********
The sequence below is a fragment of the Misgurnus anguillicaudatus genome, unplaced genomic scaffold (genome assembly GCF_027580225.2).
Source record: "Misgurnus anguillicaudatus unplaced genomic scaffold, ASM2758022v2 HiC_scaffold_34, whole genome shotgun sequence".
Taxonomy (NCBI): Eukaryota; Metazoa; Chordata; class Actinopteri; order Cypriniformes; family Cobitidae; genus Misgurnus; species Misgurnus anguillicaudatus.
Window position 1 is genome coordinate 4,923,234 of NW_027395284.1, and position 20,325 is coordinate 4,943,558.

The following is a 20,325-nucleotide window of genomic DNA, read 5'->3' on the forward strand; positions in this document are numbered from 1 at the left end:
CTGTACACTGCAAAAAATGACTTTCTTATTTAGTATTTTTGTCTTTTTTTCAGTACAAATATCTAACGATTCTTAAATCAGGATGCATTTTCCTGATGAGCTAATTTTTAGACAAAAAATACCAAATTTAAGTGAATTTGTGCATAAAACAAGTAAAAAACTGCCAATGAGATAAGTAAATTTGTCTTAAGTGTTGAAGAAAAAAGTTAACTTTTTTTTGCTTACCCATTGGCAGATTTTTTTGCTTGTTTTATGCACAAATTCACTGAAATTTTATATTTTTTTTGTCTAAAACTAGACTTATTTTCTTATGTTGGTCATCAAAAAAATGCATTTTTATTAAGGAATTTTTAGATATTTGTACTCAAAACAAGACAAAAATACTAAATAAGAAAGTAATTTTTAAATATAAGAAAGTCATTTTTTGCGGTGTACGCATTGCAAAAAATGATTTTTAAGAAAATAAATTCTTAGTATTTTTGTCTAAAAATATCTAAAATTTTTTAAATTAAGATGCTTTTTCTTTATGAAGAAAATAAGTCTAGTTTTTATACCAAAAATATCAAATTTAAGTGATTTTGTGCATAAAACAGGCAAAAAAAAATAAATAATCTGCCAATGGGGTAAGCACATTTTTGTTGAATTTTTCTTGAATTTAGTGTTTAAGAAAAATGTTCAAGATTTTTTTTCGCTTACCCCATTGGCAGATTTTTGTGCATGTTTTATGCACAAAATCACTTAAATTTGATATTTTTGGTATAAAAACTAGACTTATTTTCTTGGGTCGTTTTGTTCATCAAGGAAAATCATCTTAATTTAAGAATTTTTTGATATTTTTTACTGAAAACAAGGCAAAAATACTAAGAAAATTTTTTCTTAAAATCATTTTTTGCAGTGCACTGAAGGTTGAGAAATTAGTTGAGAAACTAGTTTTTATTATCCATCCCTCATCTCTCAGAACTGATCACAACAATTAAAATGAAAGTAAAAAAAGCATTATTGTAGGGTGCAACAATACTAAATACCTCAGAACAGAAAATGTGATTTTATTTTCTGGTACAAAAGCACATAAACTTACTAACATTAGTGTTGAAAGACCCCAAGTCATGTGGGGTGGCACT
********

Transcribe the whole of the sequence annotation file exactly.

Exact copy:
The sequence below is a fragment of the Misgurnus anguillicaudatus genome, unplaced genomic scaffold (genome assembly GCF_027580225.2).
Source record: "Misgurnus anguillicaudatus unplaced genomic scaffold, ASM2758022v2 HiC_scaffold_34, whole genome shotgun sequence".
Taxonomy (NCBI): Eukaryota; Metazoa; Chordata; class Actinopteri; order Cypriniformes; family Cobitidae; genus Misgurnus; species Misgurnus anguillicaudatus.
Window position 1 is genome coordinate 4,923,234 of NW_027395284.1, and position 20,325 is coordinate 4,943,558.

The following is a 20,325-nucleotide window of genomic DNA, read 5'->3' on the forward strand; positions in this document are numbered from 1 at the left end:
CTGTACACTGCAAAAAATGACTTTCTTATTTAGTATTTTTGTCTTTTTTTCAGTACAAATATCTAACGATTCTTAAATCAGGATGCATTTTCCTGATGAGCTAATTTTTAGACAAAAAATACCAAATTTAAGTGAATTTGTGCATAAAACAAGTAAAAAACTGCCAATGAGATAAGTAAATTTGTCTTAAGTGTTGAAGAAAAAAGTTAACTTTTTTTTGCTTACCCATTGGCAGATTTTTTTGCTTGTTTTATGCACAAATTCACTGAAATTTTATATTTTTTTTGTCTAAAACTAGACTTATTTTCTTATGTTGGTCATCAAAAAAATGCATTTTTATTAAGGAATTTTTAGATATTTGTACTCAAAACAAGACAAAAATACTAAATAAGAAAGTAATTTTTAAATATAAGAAAGTCATTTTTTGCGGTGTACGCATTGCAAAAAATGATTTTTAAGAAAATAAATTCTTAGTATTTTTGTCTAAAAATATCTAAAATTTTTTAAATTAAGATGCTTTTTCTTTATGAAGAAAATAAGTCTAGTTTTTATACCAAAAATATCAAATTTAAGTGATTTTGTGCATAAAACAGGCAAAAAAAAATAAATAATCTGCCAATGGGGTAAGCACATTTTTGTTGAATTTTTCTTGAATTTAGTGTTTAAGAAAAATGTTCAAGATTTTTTTTCGCTTACCCCATTGGCAGATTTTTGTGCATGTTTTATGCACAAAATCACTTAAATTTGATATTTTTGGTATAAAAACTAGACTTATTTTCTTGGGTCGTTTTGTTCATCAAGGAAAATCATCTTAATTTAAGAATTTTTTGATATTTTTTACTGAAAACAAGGCAAAAATACTAAGAAAATTTTTTCTTAAAATCATTTTTTGCAGTGCACTGAAGGTTGAGAAATTAGTTGAGAAACTAGTTTTTATTATCCATCCCTCATCTCTCAGAACTGATCACAACAATTAAAATGAAAGTAAAAAAAGCATTATTGTAGGGTGCAACAATACTAAATACCTCAGAACAGAAAATGTGATTTTATTTTCTGGTACAAAAGCACATAAACTTACTAACATTAGTGTTGAAAGACCCCAAGTCATGTGGGGTGGCACT